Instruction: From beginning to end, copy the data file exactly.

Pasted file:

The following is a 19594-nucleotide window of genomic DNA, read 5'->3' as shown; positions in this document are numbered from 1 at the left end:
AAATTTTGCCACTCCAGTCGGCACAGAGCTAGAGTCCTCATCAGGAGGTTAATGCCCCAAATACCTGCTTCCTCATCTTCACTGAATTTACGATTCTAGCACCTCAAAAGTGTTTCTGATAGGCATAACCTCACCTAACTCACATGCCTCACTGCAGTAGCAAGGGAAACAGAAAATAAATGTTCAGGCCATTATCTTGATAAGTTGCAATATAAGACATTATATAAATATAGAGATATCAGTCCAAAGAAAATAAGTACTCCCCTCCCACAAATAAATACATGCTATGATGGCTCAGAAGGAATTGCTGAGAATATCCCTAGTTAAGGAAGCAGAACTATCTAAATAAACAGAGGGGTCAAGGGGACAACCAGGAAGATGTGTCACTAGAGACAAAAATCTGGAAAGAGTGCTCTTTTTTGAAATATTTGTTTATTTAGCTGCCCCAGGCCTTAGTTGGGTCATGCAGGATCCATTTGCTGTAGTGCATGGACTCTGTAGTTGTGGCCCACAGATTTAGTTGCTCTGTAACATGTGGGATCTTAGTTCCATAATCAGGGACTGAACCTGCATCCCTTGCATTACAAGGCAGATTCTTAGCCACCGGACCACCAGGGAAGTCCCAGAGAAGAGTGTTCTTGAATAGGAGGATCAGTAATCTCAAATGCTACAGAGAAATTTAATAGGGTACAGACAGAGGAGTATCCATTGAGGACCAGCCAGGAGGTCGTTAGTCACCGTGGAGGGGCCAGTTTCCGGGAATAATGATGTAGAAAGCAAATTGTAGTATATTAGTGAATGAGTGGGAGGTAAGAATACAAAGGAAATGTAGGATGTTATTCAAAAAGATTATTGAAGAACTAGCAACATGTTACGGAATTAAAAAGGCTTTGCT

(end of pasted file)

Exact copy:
The following is a 19594-nucleotide window of genomic DNA, read 5'->3' as shown; positions in this document are numbered from 1 at the left end:
AAATTTTGCCACTCCAGTCGGCACAGAGCTAGAGTCCTCATCAGGAGGTTAATGCCCCAAATACCTGCTTCCTCATCTTCACTGAATTTACGATTCTAGCACCTCAAAAGTGTTTCTGATAGGCATAACCTCACCTAACTCACATGCCTCACTGCAGTAGCAAGGGAAACAGAAAATAAATGTTCAGGCCATTATCTTGATAAGTTGCAATATAAGACATTATATAAATATAGAGATATCAGTCCAAAGAAAATAAGTACTCCCCTCCCACAAATAAATACATGCTATGATGGCTCAGAAGGAATTGCTGAGAATATCCCTAGTTAAGGAAGCAGAACTATCTAAATAAACAGAGGGGTCAAGGGGACAACCAGGAAGATGTGTCACTAGAGACAAAAATCTGGAAAGAGTGCTCTTTTTTGAAATATTTGTTTATTTAGCTGCCCCAGGCCTTAGTTGGGTCATGCAGGATCCATTTGCTGTAGTGCATGGACTCTGTAGTTGTGGCCCACAGATTTAGTTGCTCTGTAACATGTGGGATCTTAGTTCCATAATCAGGGACTGAACCTGCATCCCTTGCATTACAAGGCAGATTCTTAGCCACCGGACCACCAGGGAAGTCCCAGAGAAGAGTGTTCTTGAATAGGAGGATCAGTAATCTCAAATGCTACAGAGAAATTTAATAGGGTACAGACAGAGGAGTATCCATTGAGGACCAGCCAGGAGGTCGTTAGTCACCGTGGAGGGGCCAGTTTCCGGGAATAATGATGTAGAAAGCAAATTGTAGTATATTAGTGAATGAGTGGGAGGTAAGAATACAAAGGAAATGTAGGATGTTATTCAAAAAGATTATTGAAGAACTAGCAACATGTTACGGAATTAAAAAGGCTTTGCT